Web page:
In LISA STETTNER et al., Plaintiffs & Appellants, v. MERCEDES-BENZ FINANCIAL SERVICES USA, LLC et al., Defendants & Respondents. Additional Party Names: California Dep’t of Tax & Fee Admin., Michele Zousmer, No. C094345, 2023 WL 8818219, at *1–2 (Cal. Ct. App. Nov. 29, 2023), the Court of Appeal held that a consumer cannot challenge imposition of a use-tax at lease-end without first lodging such challenge with the State of California.  The facts were as follows:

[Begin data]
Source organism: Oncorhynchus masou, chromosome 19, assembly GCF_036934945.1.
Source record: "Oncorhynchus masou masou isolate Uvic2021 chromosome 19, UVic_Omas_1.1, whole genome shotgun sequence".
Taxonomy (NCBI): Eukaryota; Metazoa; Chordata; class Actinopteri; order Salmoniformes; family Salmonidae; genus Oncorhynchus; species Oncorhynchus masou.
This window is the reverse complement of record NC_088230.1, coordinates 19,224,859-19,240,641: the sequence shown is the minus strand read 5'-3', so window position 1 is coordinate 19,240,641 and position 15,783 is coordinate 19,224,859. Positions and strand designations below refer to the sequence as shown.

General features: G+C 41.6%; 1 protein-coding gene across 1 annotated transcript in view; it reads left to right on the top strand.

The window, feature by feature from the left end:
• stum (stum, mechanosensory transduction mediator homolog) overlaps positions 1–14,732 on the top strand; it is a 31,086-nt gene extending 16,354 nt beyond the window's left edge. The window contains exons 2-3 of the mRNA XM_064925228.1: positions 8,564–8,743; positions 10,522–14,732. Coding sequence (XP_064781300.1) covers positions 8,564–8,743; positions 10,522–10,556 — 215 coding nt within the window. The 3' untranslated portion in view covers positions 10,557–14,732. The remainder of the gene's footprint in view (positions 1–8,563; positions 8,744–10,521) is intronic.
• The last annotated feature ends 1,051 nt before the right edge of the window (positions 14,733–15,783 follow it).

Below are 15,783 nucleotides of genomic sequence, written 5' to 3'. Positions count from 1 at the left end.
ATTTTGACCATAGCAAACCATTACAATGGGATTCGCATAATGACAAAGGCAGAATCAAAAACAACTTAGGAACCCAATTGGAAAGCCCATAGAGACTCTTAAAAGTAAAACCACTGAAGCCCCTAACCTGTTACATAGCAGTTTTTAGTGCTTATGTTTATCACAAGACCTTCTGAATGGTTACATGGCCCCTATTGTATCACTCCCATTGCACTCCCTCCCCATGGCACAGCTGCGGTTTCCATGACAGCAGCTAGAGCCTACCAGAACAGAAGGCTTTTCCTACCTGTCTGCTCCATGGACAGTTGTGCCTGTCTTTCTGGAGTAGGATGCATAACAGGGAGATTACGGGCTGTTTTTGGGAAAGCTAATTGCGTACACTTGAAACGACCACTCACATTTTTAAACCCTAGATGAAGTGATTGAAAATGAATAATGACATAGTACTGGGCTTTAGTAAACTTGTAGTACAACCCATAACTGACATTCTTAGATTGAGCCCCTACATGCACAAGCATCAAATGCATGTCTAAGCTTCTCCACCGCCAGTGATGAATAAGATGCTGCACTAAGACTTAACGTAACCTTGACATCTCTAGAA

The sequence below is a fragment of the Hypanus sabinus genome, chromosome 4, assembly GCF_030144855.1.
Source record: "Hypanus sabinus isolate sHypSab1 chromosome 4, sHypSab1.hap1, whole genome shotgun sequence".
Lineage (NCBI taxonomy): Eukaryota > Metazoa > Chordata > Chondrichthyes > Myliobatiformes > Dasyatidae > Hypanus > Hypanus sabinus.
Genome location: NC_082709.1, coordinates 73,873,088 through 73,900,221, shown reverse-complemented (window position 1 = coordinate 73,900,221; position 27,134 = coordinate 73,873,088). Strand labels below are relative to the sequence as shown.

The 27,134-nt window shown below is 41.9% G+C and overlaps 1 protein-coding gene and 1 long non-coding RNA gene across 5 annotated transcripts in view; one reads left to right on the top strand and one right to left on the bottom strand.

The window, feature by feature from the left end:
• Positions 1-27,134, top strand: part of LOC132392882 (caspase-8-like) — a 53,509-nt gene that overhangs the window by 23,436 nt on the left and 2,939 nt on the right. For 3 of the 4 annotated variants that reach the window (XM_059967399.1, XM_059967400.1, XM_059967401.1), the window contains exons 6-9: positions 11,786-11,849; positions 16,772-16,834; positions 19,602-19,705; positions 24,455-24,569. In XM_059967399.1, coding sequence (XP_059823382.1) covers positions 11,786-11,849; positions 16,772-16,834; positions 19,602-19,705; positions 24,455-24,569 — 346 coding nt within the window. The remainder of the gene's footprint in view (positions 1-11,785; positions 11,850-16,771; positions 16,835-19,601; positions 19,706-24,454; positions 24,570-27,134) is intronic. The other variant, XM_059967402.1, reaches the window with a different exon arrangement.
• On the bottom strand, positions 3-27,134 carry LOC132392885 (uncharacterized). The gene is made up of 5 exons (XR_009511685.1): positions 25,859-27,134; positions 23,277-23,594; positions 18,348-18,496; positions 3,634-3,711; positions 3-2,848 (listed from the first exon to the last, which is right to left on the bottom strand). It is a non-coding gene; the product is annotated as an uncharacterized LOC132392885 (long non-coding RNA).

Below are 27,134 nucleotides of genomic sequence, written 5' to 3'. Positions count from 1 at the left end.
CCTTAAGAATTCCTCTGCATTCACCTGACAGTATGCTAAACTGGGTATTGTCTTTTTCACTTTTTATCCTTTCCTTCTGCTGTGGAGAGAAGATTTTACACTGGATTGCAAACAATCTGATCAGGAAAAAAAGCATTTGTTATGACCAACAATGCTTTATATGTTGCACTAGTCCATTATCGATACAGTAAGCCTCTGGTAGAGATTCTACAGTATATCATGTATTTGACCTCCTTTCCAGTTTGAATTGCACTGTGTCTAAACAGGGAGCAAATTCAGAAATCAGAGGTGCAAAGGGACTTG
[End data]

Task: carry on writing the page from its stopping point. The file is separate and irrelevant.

Appellants each signed the same form automobile lease agreement with Mercedes-Benz. Under the lease, Mercedes-Benz charges appellants a “ ‘Vehicle Turn-In Fee’ ” at the end of the lease term. This vehicle turn-in fee “cover[s] the costs of the lessor in reconditioning and/or repairing a vehicle, including parts and labor, following the end of a lease so the vehicle can be disposed of in the wholesale or retail markets as a used car.”  When Stettner’s lease ended, Mercedes-Benz charged Stettner and Stettner paid, among other things, the vehicle turn-in fee plus a $46.11 tax on the fee. The lease end statement from Mercedes-Benz characterized the tax as a “[s]ales [t]ax.” Mercedes-Benz remitted the tax to the Department. Zousmer’s lease had not expired when this action was filed, but she will be subject to the same tax on the vehicle turn-in fee, and Mercedes-Benz will remit the tax to the Department, upon expiration of her lease. Appellants maintained the tax on the vehicle turn-in fee was unlawful under California Code of Regulations, title 18, section 1660 (Regulation 1660).  Although Mercedes-Benz described the tax on the vehicle turn-in fee as a sales tax, the Department “has taken the position that the tax collected is a use tax.” Appellants, on the other hand, contend that the tax collected on the vehicle turn-in fee is a sales tax. They do not know whether Mercedes-Benz remitted the tax to the Department as a sales tax or a use tax, but argue the characterization of the tax affects only the remedies available and not its lawfulness.  Appellants claimed they brought the instant action pursuant to Revenue and Taxation Code section 6901.5.1 The first amended complaint asserts two causes of action: (1) violation of the UCL against Mercedes-Benz for collecting unlawful tax under Regulation 1660; and (2) declaratory relief as to the propriety of the tax, the classification of the tax, and the procedures for refund against Mercedes-Benz and the Department.  Appellants seek the following remedies under both causes of action: (1) a judicial declaration that collecting tax on the vehicle turn-in fee is unlawful under Regulation 1660; (2) a public injunction prohibiting Mercedes-Benz from collecting taxes on the vehicle turn-in fee and from remitting such taxes to the Department; (3) an order requiring Mercedes-Benz to provide an accounting of all such taxes collected and remitted to the Department in the last three years; (4) a judicial declaration determining whether the tax collected on the vehicle turn-in fee is a sales tax or a use tax; (5) if the court determines the tax is a sales tax, an order requiring Mercedes-Benz to file for refunds with the Department and place such refunds in a common fund for the benefit of consumers; (6) if the court determines the tax is a use tax, a judicial declaration as to whether Mercedes-Benz or the consumers should file for refunds with the Department; (7) if the court decides the consumers should file for refunds, an order directing the Department to process the refund claims submitted by Stettner and others; and (8) if the court decides Mercedes-Benz should file for said refunds, an order requiring Mercedes-Benz to file for refunds with the Department and placing any amounts received in a common fund for the benefit of the consumers.